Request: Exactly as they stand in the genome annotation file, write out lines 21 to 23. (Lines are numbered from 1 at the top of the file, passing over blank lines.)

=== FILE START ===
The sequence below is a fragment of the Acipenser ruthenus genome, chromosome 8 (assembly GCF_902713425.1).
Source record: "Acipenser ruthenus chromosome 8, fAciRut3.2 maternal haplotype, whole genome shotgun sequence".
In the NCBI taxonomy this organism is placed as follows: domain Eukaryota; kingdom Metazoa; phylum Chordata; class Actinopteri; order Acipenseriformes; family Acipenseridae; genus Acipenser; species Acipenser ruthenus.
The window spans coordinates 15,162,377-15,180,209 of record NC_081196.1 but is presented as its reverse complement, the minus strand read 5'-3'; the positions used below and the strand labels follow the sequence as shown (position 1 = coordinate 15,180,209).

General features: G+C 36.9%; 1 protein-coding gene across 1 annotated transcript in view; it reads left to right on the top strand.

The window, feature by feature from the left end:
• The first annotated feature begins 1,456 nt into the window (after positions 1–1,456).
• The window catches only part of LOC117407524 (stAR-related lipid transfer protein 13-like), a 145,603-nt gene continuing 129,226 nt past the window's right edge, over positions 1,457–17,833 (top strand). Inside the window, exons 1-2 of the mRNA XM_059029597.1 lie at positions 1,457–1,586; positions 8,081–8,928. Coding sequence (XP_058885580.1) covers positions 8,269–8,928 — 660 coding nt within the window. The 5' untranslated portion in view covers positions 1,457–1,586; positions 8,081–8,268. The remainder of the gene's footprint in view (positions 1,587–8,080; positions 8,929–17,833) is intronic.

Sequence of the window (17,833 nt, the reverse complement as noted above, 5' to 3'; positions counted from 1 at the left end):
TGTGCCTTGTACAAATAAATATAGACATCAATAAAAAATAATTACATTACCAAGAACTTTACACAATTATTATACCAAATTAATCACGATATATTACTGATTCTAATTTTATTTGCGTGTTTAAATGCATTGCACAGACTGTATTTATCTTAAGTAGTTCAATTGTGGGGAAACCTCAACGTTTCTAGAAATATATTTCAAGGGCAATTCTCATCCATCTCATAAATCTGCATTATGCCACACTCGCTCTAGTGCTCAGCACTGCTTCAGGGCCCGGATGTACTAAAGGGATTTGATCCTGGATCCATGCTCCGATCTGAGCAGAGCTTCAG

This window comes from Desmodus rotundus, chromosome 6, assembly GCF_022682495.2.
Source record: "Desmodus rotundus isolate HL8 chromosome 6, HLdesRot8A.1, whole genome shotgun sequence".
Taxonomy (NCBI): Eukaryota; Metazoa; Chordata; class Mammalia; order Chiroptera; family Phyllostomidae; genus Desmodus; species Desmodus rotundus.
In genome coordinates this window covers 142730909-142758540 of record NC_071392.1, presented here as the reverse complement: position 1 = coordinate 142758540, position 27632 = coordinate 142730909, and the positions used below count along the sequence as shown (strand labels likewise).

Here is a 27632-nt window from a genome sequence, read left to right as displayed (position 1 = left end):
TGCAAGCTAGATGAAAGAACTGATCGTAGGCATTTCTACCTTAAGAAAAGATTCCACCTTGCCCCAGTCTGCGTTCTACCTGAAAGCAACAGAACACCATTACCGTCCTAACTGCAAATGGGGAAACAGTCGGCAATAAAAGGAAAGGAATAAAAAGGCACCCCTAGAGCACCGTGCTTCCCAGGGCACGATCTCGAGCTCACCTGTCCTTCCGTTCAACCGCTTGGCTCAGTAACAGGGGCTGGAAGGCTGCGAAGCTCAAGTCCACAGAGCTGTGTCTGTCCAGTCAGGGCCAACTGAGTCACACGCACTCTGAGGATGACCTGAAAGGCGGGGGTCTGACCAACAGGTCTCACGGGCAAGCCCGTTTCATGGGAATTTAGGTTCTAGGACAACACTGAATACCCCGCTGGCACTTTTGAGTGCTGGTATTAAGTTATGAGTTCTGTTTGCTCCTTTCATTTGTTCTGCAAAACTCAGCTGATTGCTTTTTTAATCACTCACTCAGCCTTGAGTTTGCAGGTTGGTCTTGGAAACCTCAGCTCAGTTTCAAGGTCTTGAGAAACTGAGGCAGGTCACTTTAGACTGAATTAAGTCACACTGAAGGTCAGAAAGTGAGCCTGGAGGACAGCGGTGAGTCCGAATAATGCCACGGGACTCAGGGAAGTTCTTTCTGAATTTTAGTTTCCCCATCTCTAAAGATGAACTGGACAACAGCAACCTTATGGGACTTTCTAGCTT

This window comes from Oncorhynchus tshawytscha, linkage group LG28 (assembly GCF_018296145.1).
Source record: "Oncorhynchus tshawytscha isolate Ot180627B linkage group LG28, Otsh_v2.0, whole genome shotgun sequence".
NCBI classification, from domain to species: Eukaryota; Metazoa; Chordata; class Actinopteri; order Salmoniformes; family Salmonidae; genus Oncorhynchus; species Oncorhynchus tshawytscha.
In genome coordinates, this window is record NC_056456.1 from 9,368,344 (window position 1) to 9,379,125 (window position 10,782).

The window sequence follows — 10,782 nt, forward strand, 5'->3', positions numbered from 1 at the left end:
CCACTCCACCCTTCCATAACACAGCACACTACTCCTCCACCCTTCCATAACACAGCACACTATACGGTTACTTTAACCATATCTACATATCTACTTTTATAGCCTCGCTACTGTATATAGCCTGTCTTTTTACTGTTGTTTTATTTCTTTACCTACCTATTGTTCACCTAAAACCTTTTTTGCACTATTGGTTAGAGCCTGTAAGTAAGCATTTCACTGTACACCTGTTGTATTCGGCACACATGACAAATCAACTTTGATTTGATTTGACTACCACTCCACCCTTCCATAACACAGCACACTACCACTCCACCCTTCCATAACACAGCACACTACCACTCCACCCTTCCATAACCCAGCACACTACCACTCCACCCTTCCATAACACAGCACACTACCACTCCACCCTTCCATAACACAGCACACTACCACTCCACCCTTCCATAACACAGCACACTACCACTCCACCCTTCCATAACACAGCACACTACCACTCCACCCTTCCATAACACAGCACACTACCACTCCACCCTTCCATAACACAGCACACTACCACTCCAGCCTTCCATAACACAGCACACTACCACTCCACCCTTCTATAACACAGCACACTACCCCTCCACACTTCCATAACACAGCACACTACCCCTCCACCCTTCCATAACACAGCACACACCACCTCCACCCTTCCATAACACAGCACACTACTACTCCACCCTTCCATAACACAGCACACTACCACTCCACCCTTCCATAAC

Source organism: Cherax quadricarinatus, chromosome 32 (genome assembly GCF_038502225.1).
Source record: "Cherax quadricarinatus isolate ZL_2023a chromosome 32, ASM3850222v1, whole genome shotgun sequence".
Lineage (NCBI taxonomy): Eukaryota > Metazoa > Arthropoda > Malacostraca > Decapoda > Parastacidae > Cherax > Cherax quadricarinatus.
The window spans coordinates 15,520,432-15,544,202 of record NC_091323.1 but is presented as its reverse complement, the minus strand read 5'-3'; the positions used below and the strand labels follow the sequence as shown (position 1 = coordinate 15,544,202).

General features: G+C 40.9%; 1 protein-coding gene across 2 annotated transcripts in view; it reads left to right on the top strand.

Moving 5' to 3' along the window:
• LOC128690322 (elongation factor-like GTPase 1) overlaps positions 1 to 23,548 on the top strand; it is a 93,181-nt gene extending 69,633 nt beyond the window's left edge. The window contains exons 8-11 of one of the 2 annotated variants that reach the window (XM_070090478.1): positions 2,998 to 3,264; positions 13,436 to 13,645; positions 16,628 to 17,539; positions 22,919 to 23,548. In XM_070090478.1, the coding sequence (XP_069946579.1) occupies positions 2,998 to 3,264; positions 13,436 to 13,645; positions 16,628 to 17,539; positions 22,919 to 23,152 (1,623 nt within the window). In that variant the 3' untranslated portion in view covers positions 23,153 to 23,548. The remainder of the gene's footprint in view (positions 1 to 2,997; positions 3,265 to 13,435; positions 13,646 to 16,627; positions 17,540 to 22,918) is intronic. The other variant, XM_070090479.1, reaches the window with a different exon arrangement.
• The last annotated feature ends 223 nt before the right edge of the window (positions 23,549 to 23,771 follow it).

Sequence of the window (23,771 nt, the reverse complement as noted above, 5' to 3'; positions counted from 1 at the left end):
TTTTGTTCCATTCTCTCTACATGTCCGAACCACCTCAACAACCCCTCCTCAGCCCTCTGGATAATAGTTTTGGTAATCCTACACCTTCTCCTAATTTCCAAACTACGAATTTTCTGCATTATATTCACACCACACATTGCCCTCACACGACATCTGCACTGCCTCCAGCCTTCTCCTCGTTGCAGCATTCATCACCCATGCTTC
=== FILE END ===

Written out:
The window sequence follows — 10,782 nt, forward strand, 5'->3', positions numbered from 1 at the left end:
CCACTCCACCCTTCCATAACACAGCACACTACTCCTCCACCCTTCCATAACACAGCACACTATACGGTTACTTTAACCATATCTACATATCTACTTTTATAGCCTCGCTACTGTATATAGCCTGTCTTTTTACTGTTGTTTTATTTCTTTACCTACCTATTGTTCACCTAAAACCTTTTTTGCACTATTGGTTAGAGCCTGTAAGTAAGCATTTCACTGTACACCTGTTGTATTCGGCACACATGACAAATCAACTTTGATTTGATTTGACTACCACTCCACCCTTCCATAACACAGCACACTACCACTCCACCCTTCCATAACACAGCACACTACCACTCCACCCTTCCATAACCCAGCACACTACCACTCCACCCTTCCATAACACAGCACACTACCACTCCACCCTTCCATAACACAGCACACTACCACTCCACCCTTCCATAACACAGCACACTACCACTCCACCCTTCCATAACACAGCACACTACCACTCCACCCTTCCATAACACAGCACACTACCACTCCACCCTTCCATAACACAGCACACTACCACTCCAGCCTTCCATAACACAGCACACTACCACTCCACCCTTCTATAACACAGCACACTACCCCTCCACACTTCCATAACACAGCACACTACCCCTCCACCCTTCCATAACACAGCACACACCACCTCCACCCTTCCATAACACAGCACACTACTACTCCACCCTTCCATAACACAGCACACTACCACTCCACCCTTCCATAAC

Source organism: Cherax quadricarinatus, chromosome 32 (genome assembly GCF_038502225.1).